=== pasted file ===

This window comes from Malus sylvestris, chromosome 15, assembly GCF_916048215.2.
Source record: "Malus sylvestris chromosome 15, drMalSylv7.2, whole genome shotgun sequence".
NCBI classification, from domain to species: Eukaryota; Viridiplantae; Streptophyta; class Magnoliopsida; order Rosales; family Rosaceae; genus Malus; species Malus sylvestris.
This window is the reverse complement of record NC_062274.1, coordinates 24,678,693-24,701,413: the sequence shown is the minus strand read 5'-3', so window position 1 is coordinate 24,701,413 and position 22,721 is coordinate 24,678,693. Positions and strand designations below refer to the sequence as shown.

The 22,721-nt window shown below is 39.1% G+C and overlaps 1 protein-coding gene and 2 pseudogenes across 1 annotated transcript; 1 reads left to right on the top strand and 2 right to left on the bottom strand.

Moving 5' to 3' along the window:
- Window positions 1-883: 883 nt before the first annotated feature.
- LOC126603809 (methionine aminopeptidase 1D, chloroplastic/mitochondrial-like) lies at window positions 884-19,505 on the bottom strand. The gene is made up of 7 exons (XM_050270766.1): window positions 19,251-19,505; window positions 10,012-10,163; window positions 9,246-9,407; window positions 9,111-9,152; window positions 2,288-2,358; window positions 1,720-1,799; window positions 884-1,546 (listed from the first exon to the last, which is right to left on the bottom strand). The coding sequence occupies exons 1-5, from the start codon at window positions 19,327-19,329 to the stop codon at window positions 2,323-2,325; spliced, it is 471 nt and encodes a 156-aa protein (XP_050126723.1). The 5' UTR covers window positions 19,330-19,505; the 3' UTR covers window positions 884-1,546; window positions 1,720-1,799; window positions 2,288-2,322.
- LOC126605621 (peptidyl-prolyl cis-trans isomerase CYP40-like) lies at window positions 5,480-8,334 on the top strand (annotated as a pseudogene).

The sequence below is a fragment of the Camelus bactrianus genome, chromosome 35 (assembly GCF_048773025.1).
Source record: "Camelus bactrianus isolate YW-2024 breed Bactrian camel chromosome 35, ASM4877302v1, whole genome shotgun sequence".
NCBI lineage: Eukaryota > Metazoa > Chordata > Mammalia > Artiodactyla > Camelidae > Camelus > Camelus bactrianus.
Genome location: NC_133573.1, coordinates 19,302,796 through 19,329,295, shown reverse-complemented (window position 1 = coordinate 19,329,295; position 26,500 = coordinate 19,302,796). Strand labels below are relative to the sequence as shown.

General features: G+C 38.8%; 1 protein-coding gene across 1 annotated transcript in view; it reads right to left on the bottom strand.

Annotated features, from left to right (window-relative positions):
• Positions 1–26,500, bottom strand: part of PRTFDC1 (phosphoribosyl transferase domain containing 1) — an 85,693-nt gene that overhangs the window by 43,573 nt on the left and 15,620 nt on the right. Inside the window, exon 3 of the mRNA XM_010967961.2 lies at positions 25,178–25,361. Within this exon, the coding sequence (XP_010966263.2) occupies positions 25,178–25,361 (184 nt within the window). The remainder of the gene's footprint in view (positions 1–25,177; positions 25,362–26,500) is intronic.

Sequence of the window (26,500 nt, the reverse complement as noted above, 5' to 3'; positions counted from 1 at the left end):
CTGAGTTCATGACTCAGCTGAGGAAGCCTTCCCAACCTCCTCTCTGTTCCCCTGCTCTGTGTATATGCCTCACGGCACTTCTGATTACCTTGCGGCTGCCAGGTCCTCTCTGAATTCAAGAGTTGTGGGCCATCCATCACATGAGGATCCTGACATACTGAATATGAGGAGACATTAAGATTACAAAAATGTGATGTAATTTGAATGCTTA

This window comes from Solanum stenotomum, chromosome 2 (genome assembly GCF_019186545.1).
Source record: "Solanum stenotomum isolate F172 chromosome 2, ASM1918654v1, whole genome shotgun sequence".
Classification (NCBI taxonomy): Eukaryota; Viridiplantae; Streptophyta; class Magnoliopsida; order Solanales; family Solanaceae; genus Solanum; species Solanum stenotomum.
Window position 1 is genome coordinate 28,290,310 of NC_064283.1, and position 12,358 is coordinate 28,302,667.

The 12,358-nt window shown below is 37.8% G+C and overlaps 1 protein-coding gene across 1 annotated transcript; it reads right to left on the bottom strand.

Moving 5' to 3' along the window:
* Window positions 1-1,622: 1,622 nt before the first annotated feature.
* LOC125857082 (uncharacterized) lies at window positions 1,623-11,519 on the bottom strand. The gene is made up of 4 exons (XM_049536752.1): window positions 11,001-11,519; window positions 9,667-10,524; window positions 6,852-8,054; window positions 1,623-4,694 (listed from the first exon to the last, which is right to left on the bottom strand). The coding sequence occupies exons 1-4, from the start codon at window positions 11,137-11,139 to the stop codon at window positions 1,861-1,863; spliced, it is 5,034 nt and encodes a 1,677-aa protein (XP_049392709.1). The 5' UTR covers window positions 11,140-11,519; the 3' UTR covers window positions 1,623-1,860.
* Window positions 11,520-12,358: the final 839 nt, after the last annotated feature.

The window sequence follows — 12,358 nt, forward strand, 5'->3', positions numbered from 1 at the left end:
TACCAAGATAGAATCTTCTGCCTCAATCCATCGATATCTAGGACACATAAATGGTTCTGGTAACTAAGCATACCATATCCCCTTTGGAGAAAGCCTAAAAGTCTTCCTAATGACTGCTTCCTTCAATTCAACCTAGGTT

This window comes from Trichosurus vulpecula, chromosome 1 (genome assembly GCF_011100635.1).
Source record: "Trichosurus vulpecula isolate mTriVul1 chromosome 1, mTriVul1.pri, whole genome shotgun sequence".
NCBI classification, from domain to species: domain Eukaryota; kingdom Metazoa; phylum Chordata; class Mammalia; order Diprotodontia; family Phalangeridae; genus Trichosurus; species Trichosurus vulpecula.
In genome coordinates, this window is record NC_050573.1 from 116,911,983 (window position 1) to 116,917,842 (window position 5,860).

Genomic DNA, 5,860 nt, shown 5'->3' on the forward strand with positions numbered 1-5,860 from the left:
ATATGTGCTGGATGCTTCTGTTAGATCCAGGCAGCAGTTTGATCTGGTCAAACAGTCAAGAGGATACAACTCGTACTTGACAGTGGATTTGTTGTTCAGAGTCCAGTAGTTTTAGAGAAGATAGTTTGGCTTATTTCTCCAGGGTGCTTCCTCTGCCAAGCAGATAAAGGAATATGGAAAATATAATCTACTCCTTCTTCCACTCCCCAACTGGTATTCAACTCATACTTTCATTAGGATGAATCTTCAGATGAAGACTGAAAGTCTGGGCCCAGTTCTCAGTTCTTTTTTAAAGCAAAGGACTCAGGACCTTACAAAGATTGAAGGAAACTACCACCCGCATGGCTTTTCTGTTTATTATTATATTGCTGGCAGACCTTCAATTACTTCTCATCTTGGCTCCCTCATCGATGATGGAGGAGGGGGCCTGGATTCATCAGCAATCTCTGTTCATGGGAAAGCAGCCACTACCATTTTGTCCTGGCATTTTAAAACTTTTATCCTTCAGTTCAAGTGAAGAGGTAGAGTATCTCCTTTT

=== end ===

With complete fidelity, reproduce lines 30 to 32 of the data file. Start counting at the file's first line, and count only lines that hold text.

This window comes from Trichosurus vulpecula, chromosome 1 (genome assembly GCF_011100635.1).
Source record: "Trichosurus vulpecula isolate mTriVul1 chromosome 1, mTriVul1.pri, whole genome shotgun sequence".
NCBI classification, from domain to species: domain Eukaryota; kingdom Metazoa; phylum Chordata; class Mammalia; order Diprotodontia; family Phalangeridae; genus Trichosurus; species Trichosurus vulpecula.